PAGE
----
Misadventure: How I became a chemistry teacher

I have no science A-levels, no science degree and, until 2011, no real interest in, or understanding of science.

I scraped 2 Cs in GCSE Double Science at school.

I am also a qualified chemistry teacher. Legally, in England, I can teach up to A-level science. And I don’t, because I really shouldn’t.

The fact that I managed to qualify as a teacher isn’t remarkable. The fact that I managed to qualify as a science teacher, get hired as one and be in demand as a supply teacher is testament to the abysmal state of the English education system.

It was a total accident.

I had graduated in the last recession and was fed up of working at McDonalds, still. So I applied for history PGCEs (the teaching qualification in England, Wales and NI). Unfortunately, there were thousands of applicants with real history degrees so my archaeology one wasn’t getting anywhere. Let’s be fair, if you have a history degree, your options are Sainsbury’s or teaching.

At the same time, my boyfriend was applying for Physics PGCEs. We were both unsuccessful for different reasons. But he got an email saying he’d had his £16 GTTR (UCAS/CAO for teachers) application fee refunded because he’d applied for a science subject.

I was on the bones of my arse eating once a day, so when my application moved into clearing, I applied for science to get my £16 back. I heard nothing about my refund so I decided to write the whole thing off as a bad job.

I got a phone call a week later offering me an interview for a science PGCE.

I had to take in some kind of visual model and explain how I’d use it for teaching.

I made H2O out of plasticine. The night before the interview, I told my biochemistry MSc student friends about the interview.

They laughed and laughed. When they were done laughing, I proudly showed them my plasticine H2O models. Then they laughed some more.

“Torie,” Gareth said, “You’ve got two oxygen and one hydrogen per molecule.” He looked at me like I should immediately realise my error.

I looked at the plasticine. “Is that wrong? It’s water. H2O.”

He laughed again.

“It’s two hydrogen and one oxygen.”

“Ohhh. I thought it was H and two-O.”

“No. H-two and O.”

“Oh.” I laughed too, because honestly this whole thing was so preposterous. I thought I was the last person in the world who should be teaching science (tragically, I found out when working on supply that this wasn’t true).

I hastily reworked my models and took them in the next day. Talked the interviewers through how I’d teach with them and why. Then there was the one-to-one bit.

“You failed maths AS-level. You’d be a good candidate for the physics enhancement course which would enable you to teach up to A-level physics.”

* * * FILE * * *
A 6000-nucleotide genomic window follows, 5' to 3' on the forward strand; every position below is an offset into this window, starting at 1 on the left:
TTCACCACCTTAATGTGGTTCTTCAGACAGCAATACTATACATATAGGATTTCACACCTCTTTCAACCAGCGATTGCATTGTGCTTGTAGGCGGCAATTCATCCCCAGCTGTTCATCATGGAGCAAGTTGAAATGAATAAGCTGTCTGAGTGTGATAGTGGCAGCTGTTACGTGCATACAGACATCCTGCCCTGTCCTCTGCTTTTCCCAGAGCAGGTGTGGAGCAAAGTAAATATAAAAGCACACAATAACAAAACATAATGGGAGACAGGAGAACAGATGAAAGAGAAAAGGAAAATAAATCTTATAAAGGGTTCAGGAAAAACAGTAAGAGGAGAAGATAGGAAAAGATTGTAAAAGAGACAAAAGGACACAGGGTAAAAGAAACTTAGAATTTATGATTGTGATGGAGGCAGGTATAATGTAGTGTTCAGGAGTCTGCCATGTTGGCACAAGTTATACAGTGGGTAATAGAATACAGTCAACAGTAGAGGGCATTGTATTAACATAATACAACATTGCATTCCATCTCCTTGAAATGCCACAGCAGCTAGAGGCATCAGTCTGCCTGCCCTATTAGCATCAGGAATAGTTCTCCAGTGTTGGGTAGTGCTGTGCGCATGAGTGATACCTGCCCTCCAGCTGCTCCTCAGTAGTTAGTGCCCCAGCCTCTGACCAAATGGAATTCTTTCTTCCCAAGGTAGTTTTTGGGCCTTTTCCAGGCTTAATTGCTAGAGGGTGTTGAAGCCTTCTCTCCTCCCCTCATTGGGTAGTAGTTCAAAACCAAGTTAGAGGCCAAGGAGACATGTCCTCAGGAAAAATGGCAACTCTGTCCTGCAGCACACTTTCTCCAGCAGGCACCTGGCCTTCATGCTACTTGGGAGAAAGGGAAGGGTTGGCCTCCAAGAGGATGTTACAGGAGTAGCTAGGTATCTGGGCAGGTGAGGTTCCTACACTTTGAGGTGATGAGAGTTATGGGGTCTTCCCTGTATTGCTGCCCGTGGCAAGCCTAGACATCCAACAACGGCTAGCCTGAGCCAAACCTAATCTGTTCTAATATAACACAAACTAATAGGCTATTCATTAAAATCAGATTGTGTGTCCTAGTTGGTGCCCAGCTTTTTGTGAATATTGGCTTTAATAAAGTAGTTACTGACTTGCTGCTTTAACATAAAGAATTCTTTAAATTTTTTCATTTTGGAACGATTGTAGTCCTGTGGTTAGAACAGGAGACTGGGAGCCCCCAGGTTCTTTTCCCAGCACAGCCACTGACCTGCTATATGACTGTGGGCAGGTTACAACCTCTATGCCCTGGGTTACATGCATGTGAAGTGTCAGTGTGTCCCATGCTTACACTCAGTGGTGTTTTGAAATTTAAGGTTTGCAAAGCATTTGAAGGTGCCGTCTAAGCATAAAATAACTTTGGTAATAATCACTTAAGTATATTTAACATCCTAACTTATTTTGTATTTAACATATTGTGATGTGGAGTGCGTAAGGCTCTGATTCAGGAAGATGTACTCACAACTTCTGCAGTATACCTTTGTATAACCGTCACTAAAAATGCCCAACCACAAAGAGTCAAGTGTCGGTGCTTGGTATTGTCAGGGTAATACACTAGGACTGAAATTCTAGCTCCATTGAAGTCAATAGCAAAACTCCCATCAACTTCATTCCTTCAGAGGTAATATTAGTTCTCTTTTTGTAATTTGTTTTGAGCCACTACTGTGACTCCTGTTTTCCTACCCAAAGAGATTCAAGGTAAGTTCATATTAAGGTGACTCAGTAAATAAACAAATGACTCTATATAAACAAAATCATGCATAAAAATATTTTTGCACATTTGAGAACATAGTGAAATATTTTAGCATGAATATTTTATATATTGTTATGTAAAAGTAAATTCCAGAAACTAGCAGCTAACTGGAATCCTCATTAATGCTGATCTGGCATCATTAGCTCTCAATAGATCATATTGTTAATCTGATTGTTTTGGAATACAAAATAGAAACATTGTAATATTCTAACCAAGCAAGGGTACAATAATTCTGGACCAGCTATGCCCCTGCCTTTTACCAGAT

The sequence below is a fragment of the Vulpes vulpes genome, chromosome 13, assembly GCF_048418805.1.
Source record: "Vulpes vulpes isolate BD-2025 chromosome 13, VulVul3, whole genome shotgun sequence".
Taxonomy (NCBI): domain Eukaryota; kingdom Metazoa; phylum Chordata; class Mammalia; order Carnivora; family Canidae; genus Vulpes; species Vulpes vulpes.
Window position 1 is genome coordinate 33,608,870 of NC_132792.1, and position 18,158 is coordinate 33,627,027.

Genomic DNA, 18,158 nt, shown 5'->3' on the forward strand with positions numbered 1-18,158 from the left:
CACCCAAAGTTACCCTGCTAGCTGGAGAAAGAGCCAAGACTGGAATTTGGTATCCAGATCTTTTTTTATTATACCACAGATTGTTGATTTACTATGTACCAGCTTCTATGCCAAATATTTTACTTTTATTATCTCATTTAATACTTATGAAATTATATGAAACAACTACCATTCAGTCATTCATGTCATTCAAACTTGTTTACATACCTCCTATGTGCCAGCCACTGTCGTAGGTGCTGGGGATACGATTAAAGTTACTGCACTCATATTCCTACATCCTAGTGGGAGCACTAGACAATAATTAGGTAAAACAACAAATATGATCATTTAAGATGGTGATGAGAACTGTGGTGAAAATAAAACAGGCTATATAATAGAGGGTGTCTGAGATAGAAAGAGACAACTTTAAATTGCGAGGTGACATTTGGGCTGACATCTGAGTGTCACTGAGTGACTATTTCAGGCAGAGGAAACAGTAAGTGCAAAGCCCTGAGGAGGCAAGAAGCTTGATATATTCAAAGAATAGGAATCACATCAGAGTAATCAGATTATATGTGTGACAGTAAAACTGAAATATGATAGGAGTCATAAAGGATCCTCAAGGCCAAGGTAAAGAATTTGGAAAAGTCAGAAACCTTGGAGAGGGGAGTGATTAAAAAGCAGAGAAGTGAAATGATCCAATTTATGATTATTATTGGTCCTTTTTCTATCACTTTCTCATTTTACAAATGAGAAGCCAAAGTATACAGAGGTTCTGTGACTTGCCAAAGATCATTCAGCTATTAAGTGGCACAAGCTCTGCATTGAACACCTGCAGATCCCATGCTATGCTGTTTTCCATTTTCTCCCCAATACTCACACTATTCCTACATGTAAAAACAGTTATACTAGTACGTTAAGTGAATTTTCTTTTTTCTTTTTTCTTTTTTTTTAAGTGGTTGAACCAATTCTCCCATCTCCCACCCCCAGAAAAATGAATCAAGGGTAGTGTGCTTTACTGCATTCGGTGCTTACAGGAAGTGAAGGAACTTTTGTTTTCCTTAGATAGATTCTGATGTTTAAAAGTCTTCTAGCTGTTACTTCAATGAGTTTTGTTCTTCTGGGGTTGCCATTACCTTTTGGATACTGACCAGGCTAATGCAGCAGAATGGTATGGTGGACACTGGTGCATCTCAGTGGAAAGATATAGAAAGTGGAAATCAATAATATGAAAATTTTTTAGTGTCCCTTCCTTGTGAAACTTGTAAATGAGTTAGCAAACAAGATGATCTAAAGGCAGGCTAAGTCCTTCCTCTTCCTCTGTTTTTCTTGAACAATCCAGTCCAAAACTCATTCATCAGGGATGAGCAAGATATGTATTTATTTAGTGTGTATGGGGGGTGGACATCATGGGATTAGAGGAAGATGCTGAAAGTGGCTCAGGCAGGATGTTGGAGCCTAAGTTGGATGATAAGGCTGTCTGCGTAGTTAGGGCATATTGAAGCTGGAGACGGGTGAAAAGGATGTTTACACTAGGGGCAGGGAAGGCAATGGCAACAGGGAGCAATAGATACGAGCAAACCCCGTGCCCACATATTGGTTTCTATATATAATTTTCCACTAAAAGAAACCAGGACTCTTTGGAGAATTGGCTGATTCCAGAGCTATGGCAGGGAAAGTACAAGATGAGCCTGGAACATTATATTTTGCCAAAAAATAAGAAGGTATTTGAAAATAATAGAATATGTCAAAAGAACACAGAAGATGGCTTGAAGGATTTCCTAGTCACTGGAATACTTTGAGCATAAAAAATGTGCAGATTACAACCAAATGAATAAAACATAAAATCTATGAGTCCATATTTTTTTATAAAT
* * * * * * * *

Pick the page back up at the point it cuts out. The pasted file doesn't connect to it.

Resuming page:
“But… I failed it.”

“But you did the course.”

Sidenote, I didn’t just fail, I got 7 out of 300 on the exams.

Also, my boyfriend with a physics PhD was sitting at home twiddling his thumbs not able to get a PGCE for no apparent reason. And here, they were seriously considering giving me a physics PGCE.

I decided this had gone on long enough.

“Look, I really couldn’t take the physics one at all. It took me three goes to get GCSE maths. I’m sorry. Do you have biology? I’m better at that.”

“We don’t need anyone to take a biology conversion course. There are billions of biology graduates who go into teaching. But we’ve got a chemistry enhancement course. You could do that, I suppose.” The interviewer was visibly disappointed that I didn’t really think I’d be a great candidate to become a physics teacher. Me, with two A-levels (history and geography), a BTEC in media studies and a BA in archaeology. But I was stuck in a situation that was preposterous. And I was starting to talk myself into it. Maybe I could do this.

Partly, though, I didn’t want to say no because I was very aware that there were so few women in STEM and while I never, ever should have been one of them, I thought maybe I could inspire girls who had an aptitude for science to do STEM.

If I’d been a bit better at history I might have reflected that nearly every monumental cock-up in the whole of human existence has been borne of someone with good intentions going about something the wrong way or trying to do something they really shouldn’t.

“Okay.” I was worse at chemistry than physics. But at least I wasn’t betraying my boyfriend (ladies, this 100% is not how to make career choices). Two years later, I completed my chemistry PGCE (the hardest thing I’ve ever done) and started my first teaching job.

I got sacked three days before Christmas.

But that had nothing to do with my subject knowledge and everything to do with politics. I’m worse at workplace politics than I am at maths.

I never did get my £16 application fee back though.

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